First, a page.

To deal with the anticipated shortfall in the amount needed to fully maintain all of the state’s 32,000 miles of roads, the department plans to focus on fully maintaining one-quarter of the system.

Baxter County Sheriff John Montgomery, left, and Supreme Court Justice Antonin Scalia. (Twitter)

Baxter County Sheriff John Montgomery, left, and Supreme Court Justice Antonin Scalia. (BCSO/Twitter)

(Mountain Home) (AP) – The attorney for two Arkansas prison inmates who were sentenced to life without parole as juveniles told the state Supreme Court that both should be resentenced based on a U.S. Supreme Court ruling.

Jeff Rosenzweig argued Thursday to the state court meeting in Mountain Home that the U.S. Supreme Court ruling should be applied retroactively and Aaron Hodge and James Grubbs should each receive new sentencing hearings.

Assistant state Attorney General Valerie Glover Fortner countered that some previous U.S. Supreme Court rulings weren’t applied retroactively and that “inequality exists in the law.”

Both Hodge and Grubbs were 17 when convicted in the 1990s on separate murder charges. The U.S. Supreme Court in a separate Arkansas case ordered resentencing for a man sentenced to life in prison as a juvenile.

(West Plains) – West Plains FFA placed 32nd out of 338 chapters in the state, earning a Top Chapter Award at the 87th Missouri FFA Convention.

Only 10 percent of state chapters receive a top chapter designation each year.

Chapter activity awards, sponsored by FCS Financial, are given to chapters achieving excellence in student, chapter and community development, according to information provided by the Missouri FFA Association. The West Plains FFA Chapter advisors are Jay Hale and Tonya Jedlicka.

The West Plains FFA Chapter student development activities included a Career Success Day and a leadership training series. Community development activities included growing plants for a community container garden project. The West Plains FFA chapter also raises funds to provide food for children who are not getting enough food at home. The chapter recently received a BOAC grant, and they are using these funds to make improvements to the local fair.

The top chapters are submitted to the National FFA Organization where they compete for the National FFA Chapter Award. The competition will be this fall at the 88th National FFA Convention in Louisville, Ky.

The Missouri FFA has 25,829 members representing 338 chapters. The national organization has more than 610,000 members representing 7,665 local chapters in all 50 states, Puerto Rico and the U.S. Virgin Islands.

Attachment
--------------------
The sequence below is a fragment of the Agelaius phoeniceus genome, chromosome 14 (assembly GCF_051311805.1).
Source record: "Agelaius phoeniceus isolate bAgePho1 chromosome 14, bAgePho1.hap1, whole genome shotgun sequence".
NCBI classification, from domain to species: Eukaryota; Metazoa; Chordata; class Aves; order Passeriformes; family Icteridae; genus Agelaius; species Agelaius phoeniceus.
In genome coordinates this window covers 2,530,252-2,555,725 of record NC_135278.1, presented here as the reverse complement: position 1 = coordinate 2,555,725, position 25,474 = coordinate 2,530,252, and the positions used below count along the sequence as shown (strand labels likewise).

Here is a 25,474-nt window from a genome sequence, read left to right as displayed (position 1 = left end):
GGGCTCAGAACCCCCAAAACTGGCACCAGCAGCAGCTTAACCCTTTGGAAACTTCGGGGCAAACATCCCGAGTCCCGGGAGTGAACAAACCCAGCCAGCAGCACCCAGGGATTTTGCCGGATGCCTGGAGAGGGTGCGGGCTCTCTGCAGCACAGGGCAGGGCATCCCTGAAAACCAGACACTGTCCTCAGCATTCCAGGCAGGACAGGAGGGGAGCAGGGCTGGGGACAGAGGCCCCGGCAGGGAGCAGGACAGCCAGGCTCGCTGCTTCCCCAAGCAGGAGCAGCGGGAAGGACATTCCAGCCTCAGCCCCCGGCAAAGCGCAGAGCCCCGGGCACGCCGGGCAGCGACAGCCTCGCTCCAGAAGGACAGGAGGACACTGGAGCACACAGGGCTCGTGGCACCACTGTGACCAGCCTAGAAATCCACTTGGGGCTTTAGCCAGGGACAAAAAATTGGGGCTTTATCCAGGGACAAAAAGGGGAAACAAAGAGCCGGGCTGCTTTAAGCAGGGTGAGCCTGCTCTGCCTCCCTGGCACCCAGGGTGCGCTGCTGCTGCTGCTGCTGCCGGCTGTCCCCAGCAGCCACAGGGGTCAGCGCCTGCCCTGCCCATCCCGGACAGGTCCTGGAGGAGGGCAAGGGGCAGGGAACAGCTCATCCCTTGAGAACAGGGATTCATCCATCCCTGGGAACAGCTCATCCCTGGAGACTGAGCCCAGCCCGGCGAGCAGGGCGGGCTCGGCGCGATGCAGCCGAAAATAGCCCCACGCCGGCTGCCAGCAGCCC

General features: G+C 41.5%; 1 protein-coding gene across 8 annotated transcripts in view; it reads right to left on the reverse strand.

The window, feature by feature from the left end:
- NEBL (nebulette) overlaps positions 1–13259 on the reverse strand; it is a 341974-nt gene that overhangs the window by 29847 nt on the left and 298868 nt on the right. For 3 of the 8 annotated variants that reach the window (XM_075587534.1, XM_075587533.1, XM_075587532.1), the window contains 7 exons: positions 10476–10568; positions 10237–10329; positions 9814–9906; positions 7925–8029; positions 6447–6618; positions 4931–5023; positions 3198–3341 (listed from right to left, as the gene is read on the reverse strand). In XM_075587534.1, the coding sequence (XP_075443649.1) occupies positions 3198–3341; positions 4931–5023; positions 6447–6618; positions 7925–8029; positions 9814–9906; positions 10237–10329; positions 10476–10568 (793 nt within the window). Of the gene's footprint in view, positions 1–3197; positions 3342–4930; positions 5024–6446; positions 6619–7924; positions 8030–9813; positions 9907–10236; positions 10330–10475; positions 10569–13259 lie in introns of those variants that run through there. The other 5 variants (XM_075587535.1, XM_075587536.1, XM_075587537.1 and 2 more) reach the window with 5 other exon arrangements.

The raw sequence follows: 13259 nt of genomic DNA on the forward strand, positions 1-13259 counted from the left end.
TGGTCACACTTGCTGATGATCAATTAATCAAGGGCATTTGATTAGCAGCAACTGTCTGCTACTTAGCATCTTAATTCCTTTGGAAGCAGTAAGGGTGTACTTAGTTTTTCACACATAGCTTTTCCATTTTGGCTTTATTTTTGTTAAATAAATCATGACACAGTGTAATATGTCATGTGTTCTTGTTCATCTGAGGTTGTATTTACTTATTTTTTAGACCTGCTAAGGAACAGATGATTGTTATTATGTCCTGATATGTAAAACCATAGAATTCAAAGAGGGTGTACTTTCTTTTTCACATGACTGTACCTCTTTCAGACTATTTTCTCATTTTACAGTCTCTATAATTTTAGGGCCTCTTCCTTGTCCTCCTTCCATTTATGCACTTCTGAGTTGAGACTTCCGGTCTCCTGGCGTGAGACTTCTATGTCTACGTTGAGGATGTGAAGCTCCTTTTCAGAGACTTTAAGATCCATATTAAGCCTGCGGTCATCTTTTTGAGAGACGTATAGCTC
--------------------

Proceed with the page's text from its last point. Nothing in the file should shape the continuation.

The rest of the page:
(West Plains) – West Plains city clerk Mallory Hawkins recently told Ozark Radio News that weather has hampered the city transit building project, but crews are working in that area when they can:

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She added that street and engineering crews will work on a new storm drain in the city to prevent flooding issues:

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This weekend is the city-wide yard sale in West Plains. For more information call city hall at 417-256-7176.

(West Plains) – The West Plains School District has announced that summer school will take place June 1-25.

The summer school session is available to all students in kindergarten through 8th grade. The program will be held at the West Plains Elementary School and the West Plains Middle School, Monday through Thursday from 8 AM to 3 PM. The program is offered for open enrollment for all students in the area.

School officials say the program will focus on reading and math instruction through interactive activities and field trips. Breakfast and lunch will be served to all students free of charge. Transportation will also be provided to students living in the West Plains School District.

For more information please contact the West Plains Elementary at 417-256-6158.

(ShutterStock)

(ShutterStock)

(Springfield) – If your farm has been in your family since December 31, 1915, you can apply to have it recognized as a Missouri Century Farm.

To qualify, farms must meet a number of guidelines, including having the same family owning the farm for 100 consecutive years. The farm must also be at least 40 acres of the original land acquisition and make a financial contribution to the overall farm income.

In 2008, the Missouri Farm Bureau joined MU Extension and the MU College of Agriculture, Food and Natural Resources as a program sponsor.

Since Missouri began the program in 1976, more than 8,000 century farms have been recognized.

For applications received by May 1, a $65 fee covers the cost of a certificate, farm sign and booklet for approved applicants. If the application is received between May 1 and May 15, the cost is $75. Applications must be postmarked by May 15 to be considered.

Applications can be completed online at extension.missouri.edu/centuryfarm, or you can call the Extension publications office toll-free at 1-800-292-0969, or call your local MU Extension office.

(Pine Bluff) (AP) – The Arkansas Department of Correction will soon begin transferring female inmates who are eligible for a work-release program into a new facility in Pine Bluff.

The department says the process of moving 54 inmates to the Pine Bluff Re-Entry Center will start on Saturday.

The department’s work-release program is for inmates who are within 30 months of parole. Only those with non-violent convictions and clean disciplinary records are eligible.

All beds are expected to be filled by next week and the transfers will allow the department to move women being held in county jails into the state prison beds left vacant by the inmates moved to Pine Bluff.

The department said that as of Thursday there were 205 female state inmates being held in county jails.